Further, if China responds by raising their weighted tariffs on $60 billion of U.S. goods to 15% from the current 7%, that could reduce U.S. GDP by 0.1 percentage points.
Negative surprises like a potential re-escalation of trade tensions can have a greater price impact than fundamentals might dictate, ” Zezas told clients. “Near-term downside risk for Chinese equities onshore and offshore could be down 8% to 12%, arguably the biggest among major markets we cover.”
Will Fed step in?
To be sure, trade deliberations aren’t the only force at play in the markets. Any continued turbulence between the U.S. and China could be mediated by the Federal Reserve by lowering interest rates, suggested DataTrek co-founder Nick Colas.
“With US equity volatility looking to rise this week, markets will inevitably back into an ever-stronger view that Fed policy will have to shift,” Colas wrote Monday. “On the plus side, that should limit daily slides in stock prices. On the downside, it paints the Fed into an ever-tighter corner. And it will force equity investors to have higher conviction that a rate cut is coming than the central bank itself has just now.”
Fed Chair Jerome Powell said in March that weaker Chinese and European economies are undermining U.S. growth.
“Now we see a situation where the European economy has slowed substantially and so has the Chinese economy, although the European economy more,” he said at the time. “Just as strong global growth was a tail wind, weaker global growth can be a headwind to our economy.”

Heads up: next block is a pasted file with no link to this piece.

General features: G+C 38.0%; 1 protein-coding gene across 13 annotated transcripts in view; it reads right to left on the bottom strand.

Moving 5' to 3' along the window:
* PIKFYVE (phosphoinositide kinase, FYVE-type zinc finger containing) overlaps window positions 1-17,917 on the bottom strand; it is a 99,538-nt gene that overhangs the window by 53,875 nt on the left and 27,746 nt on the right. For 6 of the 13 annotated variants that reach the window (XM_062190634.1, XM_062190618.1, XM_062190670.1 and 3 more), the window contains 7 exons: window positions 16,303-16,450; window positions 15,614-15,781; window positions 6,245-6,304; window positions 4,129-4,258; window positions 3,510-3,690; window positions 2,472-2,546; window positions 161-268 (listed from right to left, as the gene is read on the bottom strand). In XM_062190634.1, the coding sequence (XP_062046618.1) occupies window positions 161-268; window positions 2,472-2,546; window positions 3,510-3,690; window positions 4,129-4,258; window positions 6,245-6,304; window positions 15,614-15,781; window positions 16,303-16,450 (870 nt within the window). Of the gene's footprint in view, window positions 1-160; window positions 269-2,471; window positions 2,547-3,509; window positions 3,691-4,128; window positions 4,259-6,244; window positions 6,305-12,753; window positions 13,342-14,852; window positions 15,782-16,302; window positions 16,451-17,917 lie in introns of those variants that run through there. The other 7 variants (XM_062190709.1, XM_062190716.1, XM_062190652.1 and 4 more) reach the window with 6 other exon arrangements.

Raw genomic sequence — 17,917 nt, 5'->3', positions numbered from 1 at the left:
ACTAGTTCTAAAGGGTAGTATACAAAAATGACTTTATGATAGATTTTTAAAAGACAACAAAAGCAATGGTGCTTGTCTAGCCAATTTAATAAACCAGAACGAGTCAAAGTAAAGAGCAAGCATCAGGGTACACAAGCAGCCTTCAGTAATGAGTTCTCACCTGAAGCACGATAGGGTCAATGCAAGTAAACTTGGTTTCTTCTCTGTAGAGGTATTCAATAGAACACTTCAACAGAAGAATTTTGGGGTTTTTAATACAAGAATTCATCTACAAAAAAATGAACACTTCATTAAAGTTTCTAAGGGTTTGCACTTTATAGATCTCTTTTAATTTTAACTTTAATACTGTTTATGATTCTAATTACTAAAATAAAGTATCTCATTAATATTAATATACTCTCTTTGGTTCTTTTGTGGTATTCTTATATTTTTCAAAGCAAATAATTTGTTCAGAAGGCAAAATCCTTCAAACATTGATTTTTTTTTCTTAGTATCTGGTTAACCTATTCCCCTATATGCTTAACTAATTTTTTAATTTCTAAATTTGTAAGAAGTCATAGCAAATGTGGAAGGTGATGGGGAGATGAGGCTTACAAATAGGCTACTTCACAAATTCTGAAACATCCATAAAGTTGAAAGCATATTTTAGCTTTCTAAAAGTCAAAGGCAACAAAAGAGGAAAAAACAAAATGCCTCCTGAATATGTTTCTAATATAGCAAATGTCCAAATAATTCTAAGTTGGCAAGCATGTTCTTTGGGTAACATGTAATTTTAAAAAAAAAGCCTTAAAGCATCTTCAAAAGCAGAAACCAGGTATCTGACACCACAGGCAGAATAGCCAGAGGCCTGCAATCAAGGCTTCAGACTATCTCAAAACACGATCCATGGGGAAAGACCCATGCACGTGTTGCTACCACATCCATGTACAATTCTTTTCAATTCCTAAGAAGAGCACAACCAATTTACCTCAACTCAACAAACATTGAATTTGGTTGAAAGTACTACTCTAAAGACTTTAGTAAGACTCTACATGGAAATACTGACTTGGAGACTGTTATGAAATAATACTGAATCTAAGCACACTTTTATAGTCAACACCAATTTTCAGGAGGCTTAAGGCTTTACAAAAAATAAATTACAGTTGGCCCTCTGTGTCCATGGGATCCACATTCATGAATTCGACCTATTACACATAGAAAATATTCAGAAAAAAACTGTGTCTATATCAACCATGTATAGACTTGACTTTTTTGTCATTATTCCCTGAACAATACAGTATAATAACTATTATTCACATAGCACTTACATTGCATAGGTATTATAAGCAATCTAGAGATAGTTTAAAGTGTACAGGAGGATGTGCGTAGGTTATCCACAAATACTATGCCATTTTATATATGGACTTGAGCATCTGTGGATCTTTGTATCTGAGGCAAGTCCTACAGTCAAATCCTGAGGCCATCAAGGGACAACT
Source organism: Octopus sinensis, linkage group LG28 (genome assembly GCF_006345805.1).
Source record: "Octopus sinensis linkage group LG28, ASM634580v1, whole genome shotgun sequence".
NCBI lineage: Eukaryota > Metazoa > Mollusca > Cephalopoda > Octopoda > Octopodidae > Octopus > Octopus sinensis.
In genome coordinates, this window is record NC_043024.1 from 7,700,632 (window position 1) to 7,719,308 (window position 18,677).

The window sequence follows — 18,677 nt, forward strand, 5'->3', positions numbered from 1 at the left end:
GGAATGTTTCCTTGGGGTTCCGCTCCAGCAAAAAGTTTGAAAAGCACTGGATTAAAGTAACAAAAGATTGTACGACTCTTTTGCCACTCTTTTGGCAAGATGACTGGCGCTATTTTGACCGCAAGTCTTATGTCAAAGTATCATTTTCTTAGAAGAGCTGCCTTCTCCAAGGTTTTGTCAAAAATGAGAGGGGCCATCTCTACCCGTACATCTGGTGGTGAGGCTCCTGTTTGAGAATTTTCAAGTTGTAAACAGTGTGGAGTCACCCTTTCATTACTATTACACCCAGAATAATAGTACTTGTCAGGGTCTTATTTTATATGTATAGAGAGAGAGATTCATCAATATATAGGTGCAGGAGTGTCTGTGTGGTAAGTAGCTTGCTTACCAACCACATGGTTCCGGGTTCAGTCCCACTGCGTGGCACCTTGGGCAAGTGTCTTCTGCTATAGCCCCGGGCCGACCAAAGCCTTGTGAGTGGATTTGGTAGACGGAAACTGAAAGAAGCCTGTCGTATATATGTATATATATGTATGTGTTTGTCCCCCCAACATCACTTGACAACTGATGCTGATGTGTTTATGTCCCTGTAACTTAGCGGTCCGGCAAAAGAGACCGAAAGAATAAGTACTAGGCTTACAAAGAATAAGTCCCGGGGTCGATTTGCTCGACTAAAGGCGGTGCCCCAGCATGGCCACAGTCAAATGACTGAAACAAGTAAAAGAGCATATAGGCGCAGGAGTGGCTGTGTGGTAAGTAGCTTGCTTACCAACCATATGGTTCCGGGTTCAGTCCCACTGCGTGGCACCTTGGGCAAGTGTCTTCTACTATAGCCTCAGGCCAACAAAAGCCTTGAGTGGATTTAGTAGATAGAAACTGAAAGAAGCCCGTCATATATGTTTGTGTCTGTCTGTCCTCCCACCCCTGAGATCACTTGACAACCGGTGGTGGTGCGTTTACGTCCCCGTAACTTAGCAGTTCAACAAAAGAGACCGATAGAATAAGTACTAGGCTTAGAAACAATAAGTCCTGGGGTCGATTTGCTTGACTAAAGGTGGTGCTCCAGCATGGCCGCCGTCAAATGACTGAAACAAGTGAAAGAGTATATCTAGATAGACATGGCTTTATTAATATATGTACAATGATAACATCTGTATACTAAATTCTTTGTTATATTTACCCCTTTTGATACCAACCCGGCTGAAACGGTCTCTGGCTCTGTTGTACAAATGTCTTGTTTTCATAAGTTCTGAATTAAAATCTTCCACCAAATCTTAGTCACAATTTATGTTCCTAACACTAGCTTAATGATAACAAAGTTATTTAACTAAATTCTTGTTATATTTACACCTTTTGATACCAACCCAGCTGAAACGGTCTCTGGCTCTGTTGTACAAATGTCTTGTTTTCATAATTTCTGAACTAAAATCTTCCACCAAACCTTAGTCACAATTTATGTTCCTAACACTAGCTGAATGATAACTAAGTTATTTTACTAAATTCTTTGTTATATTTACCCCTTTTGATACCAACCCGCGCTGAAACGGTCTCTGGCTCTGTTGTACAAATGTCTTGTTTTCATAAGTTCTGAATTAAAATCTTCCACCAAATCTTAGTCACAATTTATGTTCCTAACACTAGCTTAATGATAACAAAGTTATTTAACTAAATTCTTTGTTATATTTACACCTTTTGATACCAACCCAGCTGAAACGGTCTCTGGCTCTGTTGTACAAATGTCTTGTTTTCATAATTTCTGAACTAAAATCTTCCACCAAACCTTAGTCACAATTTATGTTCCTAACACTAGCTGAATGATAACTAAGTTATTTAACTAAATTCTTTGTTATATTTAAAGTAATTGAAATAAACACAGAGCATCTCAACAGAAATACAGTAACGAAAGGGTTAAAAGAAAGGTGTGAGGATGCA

That Powell and other Fed members have spent so much time in recent meeting discussing softer growth in Asia and Europe could mean that the central bank could step in and lower borrowing costs if it felt the U.S. economy needed a boost.
Still, many Wall Street insiders had assumed that the relative calm in U.S.-Chinese trade relations to start the year would soon lead to a permanent resolution. Instead, Trump’s weekend remarks that trade progress is moving “too slowly” caught many — including UBS Washington strategist Chris Krueger — by surprise.
Paying homage to the doomed British cavalry charge of the 1850s, Krueger poked fun at the renewed barbs between the two nations in a portion of his market warning entitled “The Charge of the Lighthizer Brigade.”
Prior to U.S. Trade Representative Robert Lighthizer’s Monday comments, Cowen had assumed the “‘Great Man’ theory would hold, Trump and Xi would have the best conversation, talks would continue, and Trump would put tariffs on hold for ~30 days,” Krueger wrote.
Lighthizer told reporters Monday that the planned tariff increased will take effect at 12:01 a.m. on Friday, but added that Chinese Vice Premier Liu He is expected to join a trade delegation in the United States this week.
“This was Trump acting out on a rainy Sunday in Washington with nothing on the public schedule,” he added. “To paraphrase Lenin: there are decades where nothing happens and there are weeks when decades happen…and then there is a single week in the Trump Presidency. What a time to be alive.”